Friday, December 20, 2013

Student-Driven Class Backfires

Soooooo. That whole Socratic seminar as a final thing.

Great idea, right? Give kids 1.5 years of preparatory Socratic seminars in both my history class and their English class. Teach sentence frames for agreeing with and adding on to comments, respectfully disagreeing, and welcoming people into the conversation. Talk a lot about evidence-based claims. And give kids space to talk about ideas with increasingly long intervals of time available to them. What could possibly go wrong?

Funny you should ask.

I was talking to a friend about this final and reflecting on how things went down during it. Their response: “You’ve got to blog this.” Yes. True. Great point. Here it is.

See, here’s the thing about making conscious choices about getting out of your students’ way in class: sometimes, things go south. And it isn’t pretty.

I witnessed a massacre of a Socratic seminar in one of my classes. Students spun quickly away from the core ideas of the Socratic, ideas they had spent a week researching and understanding. And finding evidence to back up possible claims that they might make.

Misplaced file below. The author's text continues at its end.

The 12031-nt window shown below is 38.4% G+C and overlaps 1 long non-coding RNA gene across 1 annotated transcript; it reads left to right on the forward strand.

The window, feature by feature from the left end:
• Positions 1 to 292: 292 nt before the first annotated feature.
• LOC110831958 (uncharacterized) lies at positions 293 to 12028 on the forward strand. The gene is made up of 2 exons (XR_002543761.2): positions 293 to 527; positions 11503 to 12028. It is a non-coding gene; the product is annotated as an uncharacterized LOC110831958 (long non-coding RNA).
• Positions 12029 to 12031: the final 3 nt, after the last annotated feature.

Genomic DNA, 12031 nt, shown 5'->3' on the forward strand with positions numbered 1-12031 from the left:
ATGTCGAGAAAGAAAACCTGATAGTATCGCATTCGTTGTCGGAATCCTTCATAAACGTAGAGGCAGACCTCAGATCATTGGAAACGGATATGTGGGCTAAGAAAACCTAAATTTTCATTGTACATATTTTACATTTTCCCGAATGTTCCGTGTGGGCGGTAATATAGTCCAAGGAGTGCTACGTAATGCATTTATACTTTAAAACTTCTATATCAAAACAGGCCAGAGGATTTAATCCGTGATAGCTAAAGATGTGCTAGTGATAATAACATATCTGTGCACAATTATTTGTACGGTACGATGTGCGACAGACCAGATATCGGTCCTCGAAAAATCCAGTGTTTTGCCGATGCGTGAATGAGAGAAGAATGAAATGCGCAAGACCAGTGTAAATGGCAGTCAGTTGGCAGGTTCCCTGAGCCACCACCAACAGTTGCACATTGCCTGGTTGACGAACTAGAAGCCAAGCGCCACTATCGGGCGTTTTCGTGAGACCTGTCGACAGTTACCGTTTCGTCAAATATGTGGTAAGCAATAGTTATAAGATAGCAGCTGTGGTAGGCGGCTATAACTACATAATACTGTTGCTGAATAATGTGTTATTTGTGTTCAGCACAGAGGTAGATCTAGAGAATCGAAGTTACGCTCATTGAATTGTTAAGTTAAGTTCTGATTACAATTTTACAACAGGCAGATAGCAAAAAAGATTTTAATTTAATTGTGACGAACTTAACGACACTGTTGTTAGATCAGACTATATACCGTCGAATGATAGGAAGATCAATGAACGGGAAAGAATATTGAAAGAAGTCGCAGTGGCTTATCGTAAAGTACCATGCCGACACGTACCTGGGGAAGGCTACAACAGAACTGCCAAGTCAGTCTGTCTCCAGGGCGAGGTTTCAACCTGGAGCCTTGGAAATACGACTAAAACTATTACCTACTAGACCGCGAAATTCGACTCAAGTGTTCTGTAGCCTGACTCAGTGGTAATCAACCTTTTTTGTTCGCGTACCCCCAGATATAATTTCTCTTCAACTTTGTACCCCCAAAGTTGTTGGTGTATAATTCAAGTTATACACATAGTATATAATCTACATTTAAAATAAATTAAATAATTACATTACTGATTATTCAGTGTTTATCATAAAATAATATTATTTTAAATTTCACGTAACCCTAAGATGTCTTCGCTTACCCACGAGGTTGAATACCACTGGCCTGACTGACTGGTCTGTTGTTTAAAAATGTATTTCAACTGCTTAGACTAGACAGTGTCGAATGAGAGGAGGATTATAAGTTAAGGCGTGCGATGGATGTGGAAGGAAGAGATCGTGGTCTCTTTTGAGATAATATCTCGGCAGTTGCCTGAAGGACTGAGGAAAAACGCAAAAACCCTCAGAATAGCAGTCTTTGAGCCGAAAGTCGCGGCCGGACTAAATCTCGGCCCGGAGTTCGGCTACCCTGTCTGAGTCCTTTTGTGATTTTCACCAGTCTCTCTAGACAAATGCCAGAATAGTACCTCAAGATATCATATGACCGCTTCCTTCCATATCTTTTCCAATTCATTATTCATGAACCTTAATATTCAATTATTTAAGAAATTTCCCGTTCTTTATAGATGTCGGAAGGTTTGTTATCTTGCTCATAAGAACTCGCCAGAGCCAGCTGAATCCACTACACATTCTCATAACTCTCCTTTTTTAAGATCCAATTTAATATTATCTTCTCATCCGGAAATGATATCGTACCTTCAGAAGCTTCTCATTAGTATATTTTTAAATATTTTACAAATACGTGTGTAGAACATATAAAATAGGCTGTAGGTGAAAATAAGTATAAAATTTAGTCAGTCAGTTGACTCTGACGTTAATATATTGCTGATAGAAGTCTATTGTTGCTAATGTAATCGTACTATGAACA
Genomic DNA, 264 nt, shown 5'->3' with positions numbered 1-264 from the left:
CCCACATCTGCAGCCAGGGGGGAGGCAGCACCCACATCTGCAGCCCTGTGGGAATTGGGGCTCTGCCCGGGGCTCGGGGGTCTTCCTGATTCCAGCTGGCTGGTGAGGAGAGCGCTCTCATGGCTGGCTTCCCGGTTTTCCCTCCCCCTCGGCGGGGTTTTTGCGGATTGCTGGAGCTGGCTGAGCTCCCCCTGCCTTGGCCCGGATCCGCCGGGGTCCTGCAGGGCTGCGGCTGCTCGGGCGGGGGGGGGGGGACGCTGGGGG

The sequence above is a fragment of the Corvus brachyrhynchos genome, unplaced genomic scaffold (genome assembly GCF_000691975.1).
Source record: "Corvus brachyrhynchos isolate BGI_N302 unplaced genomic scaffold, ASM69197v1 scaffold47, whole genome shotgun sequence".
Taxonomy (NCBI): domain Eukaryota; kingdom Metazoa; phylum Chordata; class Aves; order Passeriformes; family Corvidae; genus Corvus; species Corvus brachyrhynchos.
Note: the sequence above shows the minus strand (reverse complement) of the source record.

And in this Socratic? Claims were made, all right. But evidence to back up these claims? Not so much.

Someone decided that they should moderate the Socratic: give people the space to speak and affirm their ideas. Nope. Bad idea.

It was trainwreck. Clearly the big question coming out of this though: what did I learn for next time?

In no particular order:

Sometimes when you get out of your students’ way, it doesn’t work. Sometimes it goes wrong. If you take risks, be ready to get burned. (Actually, that is a takeaway from my whole semester, but I digress.)

Know when to step in. I clearly struggle with this. A couple years ago I had a Socratic seminar go south and I stepped in forcefully. Which was a mistake. As I watched this particular Socratic go south this year, that memory was in the fore of my mind. “Stay out of this. Let them dig themselves back to the big ideas they are ready to talk about.” Well, that never happened. Clearly, this approach didn’t work this time.

Find a way to keep kids more conscious of their conversation. Metacognition would have helped here. But being metacognitive during a quickly-flowing discussion can be tough to do…